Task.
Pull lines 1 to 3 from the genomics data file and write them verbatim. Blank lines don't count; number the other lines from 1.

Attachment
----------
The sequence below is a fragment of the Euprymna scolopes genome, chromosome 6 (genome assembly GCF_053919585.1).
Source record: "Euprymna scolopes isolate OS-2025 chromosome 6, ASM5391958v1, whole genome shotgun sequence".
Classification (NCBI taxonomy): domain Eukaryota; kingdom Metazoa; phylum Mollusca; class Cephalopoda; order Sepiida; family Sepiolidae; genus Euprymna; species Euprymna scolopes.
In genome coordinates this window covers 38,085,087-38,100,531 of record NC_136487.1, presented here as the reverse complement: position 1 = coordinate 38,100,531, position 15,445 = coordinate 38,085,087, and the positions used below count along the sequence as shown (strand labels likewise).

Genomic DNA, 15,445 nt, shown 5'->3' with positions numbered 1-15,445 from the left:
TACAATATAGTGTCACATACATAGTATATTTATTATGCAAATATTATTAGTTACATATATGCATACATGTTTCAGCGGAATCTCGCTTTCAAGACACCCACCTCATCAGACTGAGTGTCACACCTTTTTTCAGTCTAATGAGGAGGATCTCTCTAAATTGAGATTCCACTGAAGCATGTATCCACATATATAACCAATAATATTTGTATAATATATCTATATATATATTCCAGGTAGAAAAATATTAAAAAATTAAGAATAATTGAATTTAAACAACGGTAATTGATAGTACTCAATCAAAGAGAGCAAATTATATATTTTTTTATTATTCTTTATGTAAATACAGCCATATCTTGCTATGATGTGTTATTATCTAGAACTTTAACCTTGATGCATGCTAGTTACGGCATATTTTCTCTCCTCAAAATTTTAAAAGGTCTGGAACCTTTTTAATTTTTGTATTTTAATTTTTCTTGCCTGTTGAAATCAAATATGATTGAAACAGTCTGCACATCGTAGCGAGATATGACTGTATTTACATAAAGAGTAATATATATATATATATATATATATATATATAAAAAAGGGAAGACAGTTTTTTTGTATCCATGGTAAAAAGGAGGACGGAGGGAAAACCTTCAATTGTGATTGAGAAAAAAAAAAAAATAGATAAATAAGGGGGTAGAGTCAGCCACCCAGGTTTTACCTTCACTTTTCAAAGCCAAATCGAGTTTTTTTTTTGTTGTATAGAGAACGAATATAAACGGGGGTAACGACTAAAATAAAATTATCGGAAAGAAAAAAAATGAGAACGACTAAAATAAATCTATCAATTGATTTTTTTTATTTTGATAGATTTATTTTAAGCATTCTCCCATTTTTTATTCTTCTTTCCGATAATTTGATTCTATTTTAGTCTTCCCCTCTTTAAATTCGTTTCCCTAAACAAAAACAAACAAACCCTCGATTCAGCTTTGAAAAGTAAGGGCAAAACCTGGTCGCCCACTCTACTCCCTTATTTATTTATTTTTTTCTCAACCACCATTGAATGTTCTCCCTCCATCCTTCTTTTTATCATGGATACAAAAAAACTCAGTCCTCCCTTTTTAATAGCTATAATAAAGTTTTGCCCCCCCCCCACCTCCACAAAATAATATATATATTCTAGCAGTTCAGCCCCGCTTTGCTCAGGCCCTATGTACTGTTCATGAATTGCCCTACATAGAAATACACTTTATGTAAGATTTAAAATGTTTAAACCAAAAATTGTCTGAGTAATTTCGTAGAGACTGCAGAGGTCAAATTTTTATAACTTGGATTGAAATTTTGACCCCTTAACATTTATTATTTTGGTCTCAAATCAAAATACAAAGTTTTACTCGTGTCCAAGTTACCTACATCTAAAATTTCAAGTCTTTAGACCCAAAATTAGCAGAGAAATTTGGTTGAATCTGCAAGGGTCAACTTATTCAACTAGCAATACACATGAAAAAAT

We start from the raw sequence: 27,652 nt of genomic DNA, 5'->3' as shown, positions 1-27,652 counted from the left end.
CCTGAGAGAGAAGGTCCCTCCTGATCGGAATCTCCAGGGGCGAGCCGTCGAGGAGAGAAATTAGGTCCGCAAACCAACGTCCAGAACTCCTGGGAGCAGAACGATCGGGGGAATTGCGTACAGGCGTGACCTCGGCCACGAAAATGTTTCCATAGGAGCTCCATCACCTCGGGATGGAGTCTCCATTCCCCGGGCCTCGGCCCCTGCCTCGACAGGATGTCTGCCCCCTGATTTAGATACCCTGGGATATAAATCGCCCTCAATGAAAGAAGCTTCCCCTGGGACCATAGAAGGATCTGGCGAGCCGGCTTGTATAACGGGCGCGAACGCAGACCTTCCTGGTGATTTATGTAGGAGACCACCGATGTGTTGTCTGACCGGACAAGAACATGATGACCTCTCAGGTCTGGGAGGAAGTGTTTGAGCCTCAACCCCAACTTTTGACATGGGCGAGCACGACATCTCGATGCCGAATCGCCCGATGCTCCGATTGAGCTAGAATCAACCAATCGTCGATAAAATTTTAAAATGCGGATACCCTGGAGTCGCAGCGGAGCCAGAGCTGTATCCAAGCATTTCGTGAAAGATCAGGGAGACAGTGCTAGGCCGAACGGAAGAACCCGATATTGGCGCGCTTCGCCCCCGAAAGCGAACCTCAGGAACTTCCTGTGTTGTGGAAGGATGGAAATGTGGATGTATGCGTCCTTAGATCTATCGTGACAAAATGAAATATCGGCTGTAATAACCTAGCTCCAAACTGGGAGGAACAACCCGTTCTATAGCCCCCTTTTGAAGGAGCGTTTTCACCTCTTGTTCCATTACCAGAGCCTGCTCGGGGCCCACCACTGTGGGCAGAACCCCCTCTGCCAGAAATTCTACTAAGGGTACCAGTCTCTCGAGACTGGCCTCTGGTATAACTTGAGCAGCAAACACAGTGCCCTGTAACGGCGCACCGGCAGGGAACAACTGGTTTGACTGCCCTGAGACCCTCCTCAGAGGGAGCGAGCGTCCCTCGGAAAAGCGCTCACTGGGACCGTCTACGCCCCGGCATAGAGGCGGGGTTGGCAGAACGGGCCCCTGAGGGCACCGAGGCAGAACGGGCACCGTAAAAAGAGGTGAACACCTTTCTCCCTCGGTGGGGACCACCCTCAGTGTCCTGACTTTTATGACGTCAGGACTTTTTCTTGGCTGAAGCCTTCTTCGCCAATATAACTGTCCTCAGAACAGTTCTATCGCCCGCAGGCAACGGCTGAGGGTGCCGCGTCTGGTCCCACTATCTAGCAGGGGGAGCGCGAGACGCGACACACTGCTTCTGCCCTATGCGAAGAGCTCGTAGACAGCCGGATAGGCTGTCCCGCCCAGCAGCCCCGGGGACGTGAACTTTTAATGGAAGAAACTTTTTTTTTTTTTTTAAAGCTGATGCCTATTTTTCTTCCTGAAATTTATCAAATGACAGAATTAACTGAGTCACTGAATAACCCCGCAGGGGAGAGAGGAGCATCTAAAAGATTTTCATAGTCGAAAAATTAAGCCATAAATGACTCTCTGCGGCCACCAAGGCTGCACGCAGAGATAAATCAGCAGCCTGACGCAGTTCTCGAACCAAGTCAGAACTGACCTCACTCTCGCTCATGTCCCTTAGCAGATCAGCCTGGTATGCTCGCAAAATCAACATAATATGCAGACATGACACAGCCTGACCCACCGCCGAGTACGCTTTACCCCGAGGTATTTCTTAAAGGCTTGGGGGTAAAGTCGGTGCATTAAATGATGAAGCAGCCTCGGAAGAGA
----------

The sequence below is a fragment of the Euprymna scolopes genome, chromosome 6 (genome assembly GCF_053919585.1).
Source record: "Euprymna scolopes isolate OS-2025 chromosome 6, ASM5391958v1, whole genome shotgun sequence".
Classification (NCBI taxonomy): domain Eukaryota; kingdom Metazoa; phylum Mollusca; class Cephalopoda; order Sepiida; family Sepiolidae; genus Euprymna; species Euprymna scolopes.